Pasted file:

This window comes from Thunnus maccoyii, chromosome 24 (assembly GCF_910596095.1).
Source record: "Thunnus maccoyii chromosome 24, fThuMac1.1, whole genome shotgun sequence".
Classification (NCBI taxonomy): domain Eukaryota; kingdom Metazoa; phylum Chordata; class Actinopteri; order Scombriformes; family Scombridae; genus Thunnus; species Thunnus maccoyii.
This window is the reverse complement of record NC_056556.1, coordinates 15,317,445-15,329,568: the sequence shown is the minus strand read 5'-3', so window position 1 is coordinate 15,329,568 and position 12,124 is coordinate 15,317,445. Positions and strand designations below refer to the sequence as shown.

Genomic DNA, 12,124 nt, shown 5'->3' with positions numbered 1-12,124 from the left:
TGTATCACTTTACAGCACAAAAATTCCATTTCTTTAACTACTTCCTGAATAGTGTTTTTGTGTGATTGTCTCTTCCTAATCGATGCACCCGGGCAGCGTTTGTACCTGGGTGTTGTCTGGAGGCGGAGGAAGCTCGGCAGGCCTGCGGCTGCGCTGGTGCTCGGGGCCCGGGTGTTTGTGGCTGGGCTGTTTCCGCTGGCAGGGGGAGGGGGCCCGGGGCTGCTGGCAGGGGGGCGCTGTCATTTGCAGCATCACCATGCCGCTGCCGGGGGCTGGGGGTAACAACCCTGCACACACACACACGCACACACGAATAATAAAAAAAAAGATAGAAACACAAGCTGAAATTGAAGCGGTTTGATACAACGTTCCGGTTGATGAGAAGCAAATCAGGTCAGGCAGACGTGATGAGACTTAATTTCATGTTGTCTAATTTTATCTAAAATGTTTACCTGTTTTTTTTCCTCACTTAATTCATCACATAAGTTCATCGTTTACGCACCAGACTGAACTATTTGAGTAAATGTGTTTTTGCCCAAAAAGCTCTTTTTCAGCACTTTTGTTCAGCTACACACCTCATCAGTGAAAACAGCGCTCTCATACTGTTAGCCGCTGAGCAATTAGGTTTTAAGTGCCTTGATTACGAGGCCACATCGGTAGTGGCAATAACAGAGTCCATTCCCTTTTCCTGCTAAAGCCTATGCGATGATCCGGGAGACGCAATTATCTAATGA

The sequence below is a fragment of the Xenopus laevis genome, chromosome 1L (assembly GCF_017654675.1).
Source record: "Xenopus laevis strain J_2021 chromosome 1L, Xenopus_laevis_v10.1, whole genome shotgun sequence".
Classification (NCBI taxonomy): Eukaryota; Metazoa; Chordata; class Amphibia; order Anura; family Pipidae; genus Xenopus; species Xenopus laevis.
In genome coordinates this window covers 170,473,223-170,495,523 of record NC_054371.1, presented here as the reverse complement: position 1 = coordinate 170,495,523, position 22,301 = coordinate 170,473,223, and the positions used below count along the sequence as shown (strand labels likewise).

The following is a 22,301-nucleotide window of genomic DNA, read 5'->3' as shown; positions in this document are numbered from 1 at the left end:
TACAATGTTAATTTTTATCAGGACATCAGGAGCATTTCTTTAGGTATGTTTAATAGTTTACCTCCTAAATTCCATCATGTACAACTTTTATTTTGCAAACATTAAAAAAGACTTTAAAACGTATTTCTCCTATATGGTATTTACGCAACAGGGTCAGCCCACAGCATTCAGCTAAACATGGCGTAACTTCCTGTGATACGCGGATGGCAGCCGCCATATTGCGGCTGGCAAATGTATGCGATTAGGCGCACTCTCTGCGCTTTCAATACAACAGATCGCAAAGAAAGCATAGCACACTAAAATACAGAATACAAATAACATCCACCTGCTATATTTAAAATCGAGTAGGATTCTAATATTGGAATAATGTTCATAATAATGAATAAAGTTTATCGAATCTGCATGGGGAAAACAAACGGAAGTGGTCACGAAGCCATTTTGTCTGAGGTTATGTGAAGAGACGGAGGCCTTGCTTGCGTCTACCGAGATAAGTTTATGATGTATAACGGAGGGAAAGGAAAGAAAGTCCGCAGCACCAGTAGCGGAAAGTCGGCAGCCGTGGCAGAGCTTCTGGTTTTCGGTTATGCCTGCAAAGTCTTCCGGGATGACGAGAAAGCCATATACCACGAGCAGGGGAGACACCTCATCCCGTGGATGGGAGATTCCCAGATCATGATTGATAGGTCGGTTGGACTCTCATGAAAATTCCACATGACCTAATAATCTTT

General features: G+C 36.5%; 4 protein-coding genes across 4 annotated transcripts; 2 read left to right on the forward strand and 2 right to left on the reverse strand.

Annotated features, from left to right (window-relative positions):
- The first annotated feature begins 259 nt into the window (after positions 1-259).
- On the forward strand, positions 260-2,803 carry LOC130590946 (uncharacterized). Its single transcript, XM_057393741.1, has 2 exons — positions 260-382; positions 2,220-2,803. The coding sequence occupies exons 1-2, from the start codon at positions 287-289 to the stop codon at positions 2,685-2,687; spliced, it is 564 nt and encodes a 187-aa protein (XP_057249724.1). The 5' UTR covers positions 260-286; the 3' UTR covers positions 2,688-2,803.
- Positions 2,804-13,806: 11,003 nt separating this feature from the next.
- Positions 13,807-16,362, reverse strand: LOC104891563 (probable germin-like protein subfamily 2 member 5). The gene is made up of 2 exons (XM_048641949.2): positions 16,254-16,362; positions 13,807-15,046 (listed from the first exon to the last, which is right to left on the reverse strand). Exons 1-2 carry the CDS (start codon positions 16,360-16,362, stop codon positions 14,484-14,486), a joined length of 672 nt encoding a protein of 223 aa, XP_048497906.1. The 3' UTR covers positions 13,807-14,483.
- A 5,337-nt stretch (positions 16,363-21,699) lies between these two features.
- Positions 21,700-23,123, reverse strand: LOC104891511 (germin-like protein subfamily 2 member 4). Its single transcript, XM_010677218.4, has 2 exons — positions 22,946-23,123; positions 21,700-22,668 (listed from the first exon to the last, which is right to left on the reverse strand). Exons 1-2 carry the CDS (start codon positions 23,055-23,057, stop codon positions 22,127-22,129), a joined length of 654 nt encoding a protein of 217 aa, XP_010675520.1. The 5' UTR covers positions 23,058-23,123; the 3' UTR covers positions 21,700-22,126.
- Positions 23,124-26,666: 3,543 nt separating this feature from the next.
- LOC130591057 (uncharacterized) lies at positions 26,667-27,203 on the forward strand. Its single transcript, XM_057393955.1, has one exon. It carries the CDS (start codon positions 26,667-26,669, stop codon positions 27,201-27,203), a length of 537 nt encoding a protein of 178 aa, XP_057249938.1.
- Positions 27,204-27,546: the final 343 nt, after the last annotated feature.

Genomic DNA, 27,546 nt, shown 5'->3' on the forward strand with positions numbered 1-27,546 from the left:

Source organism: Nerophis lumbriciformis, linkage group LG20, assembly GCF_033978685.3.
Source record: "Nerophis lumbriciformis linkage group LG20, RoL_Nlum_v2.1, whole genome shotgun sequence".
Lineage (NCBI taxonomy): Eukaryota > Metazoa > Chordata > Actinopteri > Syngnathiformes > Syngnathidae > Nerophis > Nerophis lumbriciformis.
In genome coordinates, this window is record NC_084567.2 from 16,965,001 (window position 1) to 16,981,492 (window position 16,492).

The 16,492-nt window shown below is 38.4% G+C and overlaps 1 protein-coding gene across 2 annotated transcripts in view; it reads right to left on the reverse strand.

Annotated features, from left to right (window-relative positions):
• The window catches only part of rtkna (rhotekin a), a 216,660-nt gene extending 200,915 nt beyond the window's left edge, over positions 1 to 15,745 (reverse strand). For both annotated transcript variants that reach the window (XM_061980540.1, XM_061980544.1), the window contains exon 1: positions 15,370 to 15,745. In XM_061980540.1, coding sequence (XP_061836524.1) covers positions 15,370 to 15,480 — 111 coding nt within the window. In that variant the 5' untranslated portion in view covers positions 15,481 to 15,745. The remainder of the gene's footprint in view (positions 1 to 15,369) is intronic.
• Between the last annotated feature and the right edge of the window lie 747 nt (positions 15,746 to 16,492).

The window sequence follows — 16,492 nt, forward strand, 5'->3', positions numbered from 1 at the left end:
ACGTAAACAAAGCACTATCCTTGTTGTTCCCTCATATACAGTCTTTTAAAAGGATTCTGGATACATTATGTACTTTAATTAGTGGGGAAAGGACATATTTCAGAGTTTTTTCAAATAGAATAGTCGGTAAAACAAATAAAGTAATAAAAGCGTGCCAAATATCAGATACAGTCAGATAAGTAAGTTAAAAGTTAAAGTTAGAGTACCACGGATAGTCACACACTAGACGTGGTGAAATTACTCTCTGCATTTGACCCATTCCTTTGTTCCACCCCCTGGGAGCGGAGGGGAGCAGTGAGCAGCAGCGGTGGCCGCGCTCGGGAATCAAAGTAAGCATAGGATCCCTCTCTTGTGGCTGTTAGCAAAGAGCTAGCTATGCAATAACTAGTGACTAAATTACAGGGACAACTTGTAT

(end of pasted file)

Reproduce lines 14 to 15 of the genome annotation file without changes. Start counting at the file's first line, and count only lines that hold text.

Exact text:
Annotated features, from left to right (window-relative positions):
- The first annotated feature begins 259 nt into the window (after positions 1-259).